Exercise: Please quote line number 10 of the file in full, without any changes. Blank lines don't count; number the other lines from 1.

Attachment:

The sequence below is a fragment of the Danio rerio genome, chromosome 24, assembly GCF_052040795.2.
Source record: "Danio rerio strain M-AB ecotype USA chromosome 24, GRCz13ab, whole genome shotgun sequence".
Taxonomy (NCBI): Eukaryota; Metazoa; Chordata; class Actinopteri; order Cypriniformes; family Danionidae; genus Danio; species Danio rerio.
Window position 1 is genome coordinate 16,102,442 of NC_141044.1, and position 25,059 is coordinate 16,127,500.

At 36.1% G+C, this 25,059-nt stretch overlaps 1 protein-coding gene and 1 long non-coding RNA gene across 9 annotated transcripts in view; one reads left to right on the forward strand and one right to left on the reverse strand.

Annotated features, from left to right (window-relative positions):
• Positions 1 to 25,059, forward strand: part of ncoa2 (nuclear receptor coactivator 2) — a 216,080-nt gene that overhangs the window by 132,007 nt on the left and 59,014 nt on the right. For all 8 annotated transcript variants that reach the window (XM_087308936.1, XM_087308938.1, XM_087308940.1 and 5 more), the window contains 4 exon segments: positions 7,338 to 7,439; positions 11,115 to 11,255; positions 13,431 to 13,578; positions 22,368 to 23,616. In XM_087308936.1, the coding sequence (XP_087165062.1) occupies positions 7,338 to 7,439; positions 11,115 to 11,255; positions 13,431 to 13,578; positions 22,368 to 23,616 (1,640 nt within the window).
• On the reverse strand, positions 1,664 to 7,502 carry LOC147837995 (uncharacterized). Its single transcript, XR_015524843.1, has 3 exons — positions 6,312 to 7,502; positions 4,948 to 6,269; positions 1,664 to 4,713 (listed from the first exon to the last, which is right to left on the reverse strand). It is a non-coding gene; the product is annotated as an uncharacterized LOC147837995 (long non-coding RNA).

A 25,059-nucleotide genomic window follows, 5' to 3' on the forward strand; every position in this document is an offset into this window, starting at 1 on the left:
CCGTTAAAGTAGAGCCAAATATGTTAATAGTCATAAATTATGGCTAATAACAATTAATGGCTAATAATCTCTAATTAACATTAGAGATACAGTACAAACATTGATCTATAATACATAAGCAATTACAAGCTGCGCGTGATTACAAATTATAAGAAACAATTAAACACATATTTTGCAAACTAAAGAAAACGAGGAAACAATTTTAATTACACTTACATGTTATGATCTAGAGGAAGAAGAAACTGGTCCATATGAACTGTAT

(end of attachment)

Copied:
CCGTTAAAGTAGAGCCAAATATGTTAATAGTCATAAATTATGGCTAATAACAATTAATGGCTAATAATCTCTAATTAACATTAGAGATACAGTACAAACATTGATCTATAATACATAAGCAATTACAAGCTGCGCGTGATTACAAATTATAAGAAACAATTAAACACATATTTTGCAAACTAAAGAAAACGAGGAAACAATTTTAATTACACTTACATGTTATGATCTAGAGGAAGAAGAAACTGGTCCATATGAACTGTAT